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The Impact of Adultification-"When we only see things from our perspective, we miss how it makes children feel". This is having a severe impact on Black girls. Dr. Sheka Houston & Dr. Tammy Taylor

A study produced by the Center on Poverty and Inequality at Georgetown Law found that adults view young Black girls as less innocent than their white peers as early as 5 years old. This research came from studies of Black boys and how they are viewed as less innocent as early as age 10. This biased view causes Black girls to be perceived as needing less nurturing, less protection, less support, and less comfort, and viewed as more independent, and more knowledgeable about adult topics, including sex. In the REALL Academy, our weekly broadcast on Saturdays at 10:30 am EST, we break down what can be done to preserve Black girls' innocence, preventing them from facing harsh punishments at higher rates in schools or homes. We do this using our REALL framework, rooted in proven improvement strategies. REALL stands for Respect, Excellence, Accountability, and Leadership.


Respect


Respect is the door to our framework and concerns relationships, climate, and culture. If we are preventing the adultification bias of Black girls, do we know what this looks and sounds like to them? In episode 135 of The REALL Academy, I reference two examples. One describes how a 14-year-old Black feels when she is called aside for wearing leggings, but none of her white peers are called aside for wearing the same types of leggings. The second example is about a 13-year-old Black girl who forces herself to look happy even when she is sad so that she isn't percieved negatively. She doesn't want to appear like a Black person who wants to "start something". Since adultification isn't limited to school, an example was also included about a Black girl who was asked to clean the family car, while her brothers weren't asked to do anything. She felt even worse when her family ate food inside the car without any regard for her having cleaned it.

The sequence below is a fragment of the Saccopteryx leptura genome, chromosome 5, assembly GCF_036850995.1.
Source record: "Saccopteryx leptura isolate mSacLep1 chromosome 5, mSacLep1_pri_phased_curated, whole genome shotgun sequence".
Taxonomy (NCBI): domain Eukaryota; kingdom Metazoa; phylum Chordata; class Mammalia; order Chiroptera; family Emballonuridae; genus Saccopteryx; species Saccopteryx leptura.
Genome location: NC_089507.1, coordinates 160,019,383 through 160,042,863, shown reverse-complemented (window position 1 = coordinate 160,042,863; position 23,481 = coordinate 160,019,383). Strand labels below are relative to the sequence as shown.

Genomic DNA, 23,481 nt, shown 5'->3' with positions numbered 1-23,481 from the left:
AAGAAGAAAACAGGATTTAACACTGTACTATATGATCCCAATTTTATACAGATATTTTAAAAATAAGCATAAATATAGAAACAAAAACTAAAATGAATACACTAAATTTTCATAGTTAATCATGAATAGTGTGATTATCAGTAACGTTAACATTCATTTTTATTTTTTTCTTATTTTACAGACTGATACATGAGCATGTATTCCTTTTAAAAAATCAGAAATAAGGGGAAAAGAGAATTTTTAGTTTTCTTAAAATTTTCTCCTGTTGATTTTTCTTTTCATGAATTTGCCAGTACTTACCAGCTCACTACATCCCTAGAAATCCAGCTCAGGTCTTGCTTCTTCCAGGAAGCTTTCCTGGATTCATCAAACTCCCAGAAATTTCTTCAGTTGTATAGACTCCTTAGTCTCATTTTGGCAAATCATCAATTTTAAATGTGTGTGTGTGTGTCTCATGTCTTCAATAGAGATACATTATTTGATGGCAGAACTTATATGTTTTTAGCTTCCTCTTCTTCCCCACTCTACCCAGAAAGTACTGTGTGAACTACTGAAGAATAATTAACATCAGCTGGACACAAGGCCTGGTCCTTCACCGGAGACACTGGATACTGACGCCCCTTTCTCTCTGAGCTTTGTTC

We are responsible for staying abreast of the research for those who are in our care as leaders, teachers, and parents. With this information, we have to examine our practices. After we examine our practices, we have to encourage others to examine their practices as well.


Excellence


The next part of the framework is excellence and ensuring that the things we do in schools are done at high levels. To promote the spirit of excellence within our black girls, there are a few things that we can do. Firstly, we need to empower and encourage them. We should get to know them, understand their strengths, and help them use those strengths to be okay with who they are. Secondly, we need to expose them to opportunities to learn and grow. This can be achieved through mentorship and helping them feel comfortable in their own skin. Lastly, we need to allow people to appreciate and love them for who they are. This will help them to be themselves without the fear of shrinking away. We need to show them that they are loved, cared for, and nurtured. By doing this, we can mentor them and help them become very impactful young individuals.


Accountability